Targeting Reductions in Sitting Time to Increase Physical Activity and Improve Health

Sarah K. Keadle, David E. Conroy, Matthew Buman, David W. Dunstan, Charles E. Matthews

Research output: Contribution to journalArticle

22 Citations (Scopus)

Abstract

ABSTRACT: New evidence suggests that reductions in sedentary behavior may increase physical activity and improve health. These findings point to new behavioral targets for intervention and new ways to think about intervening to increase overall physical activity in the population. This report provides a knowledge update reflecting the rapid accumulation of new evidence related to sedentary behavior and health among adults. Recent observational studies suggest that leveraging the time-inverse relationship between sedentary and active behaviors by replacing sitting with standing, light or moderate-intensity activity can have important health benefits, particularly among less active adults. Clinical studies are providing evidence of the probable physiologic mechanisms underlying these associations, as well as insights into the cardiometabolic impact of breaking up and reducing sedentary behavior. In contrast to the well-established behavioral theories that guide the development and dissemination of evidence-based interventions to increase moderate-vigorous intensity physical activity (MVPA), much less is known about how to reduce sedentary time in order to increase daily activities. It has become clear that the environmental, social and individual level-determinants for sedentary time are distinct from those linked to the adoption and maintenance of MVPA. As a result, novel intervention strategies that focus on sitting and lower intensity activities by leveraging the surrounding environment (e.g., workplace, school, home) as well as individual-level cues and habits of sedentary behavior are being tested to increase the potency of interventions designed to increase overall physical activity. Herein we summarize the solutions-oriented research across the behavioral research framework, with a focus on highlighting areas of synergy across disciplines and identifying gaps for future research.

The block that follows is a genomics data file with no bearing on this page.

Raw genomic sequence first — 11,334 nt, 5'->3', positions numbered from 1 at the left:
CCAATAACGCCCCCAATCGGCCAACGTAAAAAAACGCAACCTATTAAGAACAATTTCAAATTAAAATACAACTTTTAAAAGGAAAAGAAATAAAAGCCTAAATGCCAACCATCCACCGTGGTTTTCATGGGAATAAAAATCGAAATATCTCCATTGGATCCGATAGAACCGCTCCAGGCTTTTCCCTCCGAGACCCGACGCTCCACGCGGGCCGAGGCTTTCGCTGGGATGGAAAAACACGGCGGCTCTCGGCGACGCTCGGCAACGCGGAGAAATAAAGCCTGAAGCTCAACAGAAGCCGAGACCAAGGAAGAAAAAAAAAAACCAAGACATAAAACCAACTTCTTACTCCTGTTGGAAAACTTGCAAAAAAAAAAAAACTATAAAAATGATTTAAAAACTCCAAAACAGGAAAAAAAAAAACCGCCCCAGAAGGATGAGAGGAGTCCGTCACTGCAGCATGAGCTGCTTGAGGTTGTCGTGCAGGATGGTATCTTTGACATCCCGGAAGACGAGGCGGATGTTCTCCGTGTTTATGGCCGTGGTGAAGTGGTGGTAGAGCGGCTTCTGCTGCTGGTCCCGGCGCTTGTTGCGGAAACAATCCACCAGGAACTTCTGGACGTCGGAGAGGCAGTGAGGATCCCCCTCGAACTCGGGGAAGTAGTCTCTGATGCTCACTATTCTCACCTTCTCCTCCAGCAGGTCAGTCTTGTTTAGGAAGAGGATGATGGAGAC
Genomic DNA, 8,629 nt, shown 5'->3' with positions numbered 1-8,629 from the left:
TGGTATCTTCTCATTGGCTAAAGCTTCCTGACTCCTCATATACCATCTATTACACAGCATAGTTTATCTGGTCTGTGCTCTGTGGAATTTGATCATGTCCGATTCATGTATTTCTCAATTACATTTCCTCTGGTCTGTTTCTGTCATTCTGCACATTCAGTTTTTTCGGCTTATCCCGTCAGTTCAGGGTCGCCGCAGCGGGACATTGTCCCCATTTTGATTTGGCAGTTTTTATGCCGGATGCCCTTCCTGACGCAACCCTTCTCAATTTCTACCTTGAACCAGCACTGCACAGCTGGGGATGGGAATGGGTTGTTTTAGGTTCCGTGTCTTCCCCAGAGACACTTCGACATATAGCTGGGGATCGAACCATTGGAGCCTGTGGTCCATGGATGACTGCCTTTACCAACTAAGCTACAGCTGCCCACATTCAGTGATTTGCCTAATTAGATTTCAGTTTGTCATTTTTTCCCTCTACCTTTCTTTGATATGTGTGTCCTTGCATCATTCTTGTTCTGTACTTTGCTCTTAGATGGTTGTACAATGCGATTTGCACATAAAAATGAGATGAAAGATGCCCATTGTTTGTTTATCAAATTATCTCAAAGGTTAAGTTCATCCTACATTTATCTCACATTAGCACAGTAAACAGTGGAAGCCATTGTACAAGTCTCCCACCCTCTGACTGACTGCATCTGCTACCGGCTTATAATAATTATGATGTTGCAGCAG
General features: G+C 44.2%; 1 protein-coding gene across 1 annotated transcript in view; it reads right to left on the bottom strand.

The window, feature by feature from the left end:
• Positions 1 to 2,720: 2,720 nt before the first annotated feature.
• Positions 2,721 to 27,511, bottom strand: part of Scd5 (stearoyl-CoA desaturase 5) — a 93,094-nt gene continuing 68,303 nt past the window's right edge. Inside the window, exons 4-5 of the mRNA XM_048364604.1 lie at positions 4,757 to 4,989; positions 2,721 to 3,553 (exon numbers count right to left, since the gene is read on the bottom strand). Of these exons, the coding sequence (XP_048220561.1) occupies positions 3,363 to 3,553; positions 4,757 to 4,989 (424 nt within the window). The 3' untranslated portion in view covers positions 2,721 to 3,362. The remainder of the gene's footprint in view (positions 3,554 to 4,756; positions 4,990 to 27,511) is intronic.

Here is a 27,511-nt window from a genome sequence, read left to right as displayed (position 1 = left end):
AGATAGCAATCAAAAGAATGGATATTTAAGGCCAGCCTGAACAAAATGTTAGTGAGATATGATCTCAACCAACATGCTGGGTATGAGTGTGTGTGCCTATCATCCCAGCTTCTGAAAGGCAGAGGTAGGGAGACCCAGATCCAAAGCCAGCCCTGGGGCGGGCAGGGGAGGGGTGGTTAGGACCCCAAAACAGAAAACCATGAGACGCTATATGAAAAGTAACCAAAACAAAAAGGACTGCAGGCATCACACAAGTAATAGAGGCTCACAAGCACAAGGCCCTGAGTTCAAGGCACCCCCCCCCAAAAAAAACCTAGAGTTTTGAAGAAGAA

Original languageEnglish (US)
JournalMedicine and Science in Sports and Exercise
DOIs
StateAccepted/In press - Mar 8 2017

Fingerprint

Health
Behavioral Research
Insurance Benefits
Workplace
Habits
Observational Studies
Cues
Maintenance
Light
Research
Population
Clinical Studies

ASJC Scopus subject areas

  • Orthopedics and Sports Medicine
  • Physical Therapy, Sports Therapy and Rehabilitation

Cite this

Targeting Reductions in Sitting Time to Increase Physical Activity and Improve Health. / Keadle, Sarah K.; Conroy, David E.; Buman, Matthew; Dunstan, David W.; Matthews, Charles E.

In: Medicine and Science in Sports and Exercise, 08.03.2017.

Research output: Contribution to journalArticle

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